First signs of a slowdown in manufacturing?

Dampening consumer demand does not bode well for manufacturing, writes Conor Magee, head of Manufacturing at Bank of Ireland.

Irish Manufacturing indicators for May 2022, while remaining resilient and in expansion territory, showed the first signs of slowdown.

Bank of Ireland Industry Pulse for May was 87.3 down from 90.1 in April. AIB Irish Manufacturing Purchasing Manager’s Index (PMI) for the manufacturing sector moved downwards to a 15 month low of 56.4 from 59.1 in April.

“An increasingly toxic mix of surging inflation, unprecedented fuel costs, never ending supply chain disruptions and interest rate hikes are all eroding consumer spending power and dampening consumer demand”

Rates of increase of orders and output slowed sharply in the month, as a combination of higher prices and a shift in spend to services such as hospitality and travel all served to dampen demand.

Additionally business confidence hit a 19-month low on the back of the ongoing Ukraine conflict and persistent high inflation, both of which show no obvious short term signs of improvement.

Graphic showing manufacturing activity in Ireland.

While many businesses will no doubt adopt a more cautious approach to growth, given the ongoing volatility, the fundamentals and opportunities for many remain strong and Irish GDP is forecasted to grow by 6%.

EU PMI data for May at 54.6 down from 55.5 or an 18 month low, paints a more fragile picture.

Orders fell for the first time since June 2020. An increasingly toxic mix of surging inflation, unprecedented fuel costs, never ending supply chain disruptions and interest rate hikes are all eroding consumer spending power and dampening consumer demand.

This is further exacerbated by a shift to spending in services, particularly travel as people revisit family members and reactivate postponed travel plans. In summary, there is no escaping the reality that current negative trends without improvement all point to higher downside risks in the global economic outlook.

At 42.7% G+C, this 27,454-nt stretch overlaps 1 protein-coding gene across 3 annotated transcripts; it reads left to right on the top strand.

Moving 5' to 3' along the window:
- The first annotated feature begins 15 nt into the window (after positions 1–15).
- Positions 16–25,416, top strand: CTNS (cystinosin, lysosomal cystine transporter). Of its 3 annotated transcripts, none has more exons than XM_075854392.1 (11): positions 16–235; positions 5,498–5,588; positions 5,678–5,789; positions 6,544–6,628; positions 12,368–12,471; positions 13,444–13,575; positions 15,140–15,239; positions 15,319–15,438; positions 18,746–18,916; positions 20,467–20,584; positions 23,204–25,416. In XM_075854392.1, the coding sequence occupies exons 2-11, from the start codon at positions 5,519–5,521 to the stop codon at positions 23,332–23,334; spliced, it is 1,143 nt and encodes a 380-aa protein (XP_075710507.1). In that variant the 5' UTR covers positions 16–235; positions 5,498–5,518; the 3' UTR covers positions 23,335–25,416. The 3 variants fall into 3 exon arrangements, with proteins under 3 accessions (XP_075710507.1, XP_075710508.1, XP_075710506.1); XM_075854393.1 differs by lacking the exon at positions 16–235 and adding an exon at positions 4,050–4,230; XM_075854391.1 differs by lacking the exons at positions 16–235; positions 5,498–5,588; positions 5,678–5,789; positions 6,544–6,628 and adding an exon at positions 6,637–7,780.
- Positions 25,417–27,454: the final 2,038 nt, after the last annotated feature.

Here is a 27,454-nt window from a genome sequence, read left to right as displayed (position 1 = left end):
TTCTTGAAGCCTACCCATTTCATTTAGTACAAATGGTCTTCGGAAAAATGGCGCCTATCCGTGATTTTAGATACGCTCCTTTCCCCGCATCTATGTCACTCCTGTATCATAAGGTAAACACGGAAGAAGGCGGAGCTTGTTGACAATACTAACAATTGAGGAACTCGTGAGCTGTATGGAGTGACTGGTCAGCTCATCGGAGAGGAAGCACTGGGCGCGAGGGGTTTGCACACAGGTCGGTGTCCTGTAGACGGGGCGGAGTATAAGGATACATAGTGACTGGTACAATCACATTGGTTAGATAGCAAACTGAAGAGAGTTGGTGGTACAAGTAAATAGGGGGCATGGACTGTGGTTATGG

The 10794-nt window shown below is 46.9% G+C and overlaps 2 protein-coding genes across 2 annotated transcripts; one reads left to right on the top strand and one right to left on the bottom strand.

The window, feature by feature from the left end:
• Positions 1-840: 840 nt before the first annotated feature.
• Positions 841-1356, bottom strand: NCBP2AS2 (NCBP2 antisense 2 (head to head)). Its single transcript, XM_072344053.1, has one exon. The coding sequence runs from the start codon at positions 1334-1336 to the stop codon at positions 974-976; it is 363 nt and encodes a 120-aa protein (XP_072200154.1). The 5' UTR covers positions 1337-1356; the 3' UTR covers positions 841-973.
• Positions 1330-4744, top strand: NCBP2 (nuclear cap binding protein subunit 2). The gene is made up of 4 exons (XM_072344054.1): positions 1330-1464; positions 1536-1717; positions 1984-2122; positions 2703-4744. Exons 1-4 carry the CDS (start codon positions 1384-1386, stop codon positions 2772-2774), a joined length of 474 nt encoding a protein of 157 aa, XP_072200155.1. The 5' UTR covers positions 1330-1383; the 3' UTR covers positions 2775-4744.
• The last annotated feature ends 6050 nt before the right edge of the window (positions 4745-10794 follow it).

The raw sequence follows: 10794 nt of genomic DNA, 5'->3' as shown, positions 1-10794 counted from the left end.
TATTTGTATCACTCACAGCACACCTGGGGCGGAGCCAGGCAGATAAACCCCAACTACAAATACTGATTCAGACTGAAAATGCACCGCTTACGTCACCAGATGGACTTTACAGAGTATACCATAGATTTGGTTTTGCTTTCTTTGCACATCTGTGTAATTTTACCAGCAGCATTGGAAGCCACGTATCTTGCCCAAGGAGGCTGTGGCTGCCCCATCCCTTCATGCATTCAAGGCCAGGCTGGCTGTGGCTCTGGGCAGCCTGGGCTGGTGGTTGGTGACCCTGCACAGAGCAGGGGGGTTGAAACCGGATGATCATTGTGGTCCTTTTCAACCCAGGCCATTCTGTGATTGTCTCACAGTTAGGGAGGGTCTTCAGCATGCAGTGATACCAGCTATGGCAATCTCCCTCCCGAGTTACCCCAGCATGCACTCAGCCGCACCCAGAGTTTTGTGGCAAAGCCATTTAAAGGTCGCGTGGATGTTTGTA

Exabytes and Gigacorns – the imperatives of Digital and Green Agendas

Graphic showing growth of data on a daily basis.

Putting aside the clouds of uncertainty for a moment, let’s talk about Exabytes and Gigacorns. One relates to Industry 4 and digital transformation, and the other to the green agenda. We are familiar with a Gigabyte (GB) of data which equals approx. 1,000MB or 1bn bytes of data. An Exabyte equals one billion GB, or one Quintillion bytes of data.

Who cares and why is this important? Well according to Accenture, the world will produce 463 Exabytes of data per day by 2025, an exponential increase from just 5 Exabytes per day in 2021. This report brings into sharp illustration the economic value of data to all enterprises.

The good news is that many Irish Manufacturing SMEs recognise this growth lever and are taking advantage of SIRI (SMART Industry Readiness Index) surveys. These are available from Irish Manufacturing Research, and enable businesses to map their journeys to smart factories, real time data and enhanced connectivity with suppliers and customers. Furthermore the Irish Government has just announced a new €85 million digital transition fund that will provide grant aid for businesses.

Gigacorns? We are familiar with a Unicorn – “A privately held start-up company with a valuation of $1 billion”. The term was first popularised by VC Aileen Lee.

A Gigacorn also known as a Climate Unicorn is “a company whose technology can impact global CO2 emissions by 1 gigaton (GT) of CO2 per year while being commercially viable.” The term has been coined by Christian Hernandez.

Considering the EU alone emits around 3 GT per year (see chart), this is a hugely aspirational target. But that’s exactly the point! It underlines the ambition needed to seriously address the climate crisis. While no Gigacorns exist as yet, the hunt is on. Many VC companies are using the term in their pitches to attract gigacorn potentials.

Sector Developments & Insights June 2022
Conor Magee
Conor Magee is head of Manufacturing at Bank of Ireland.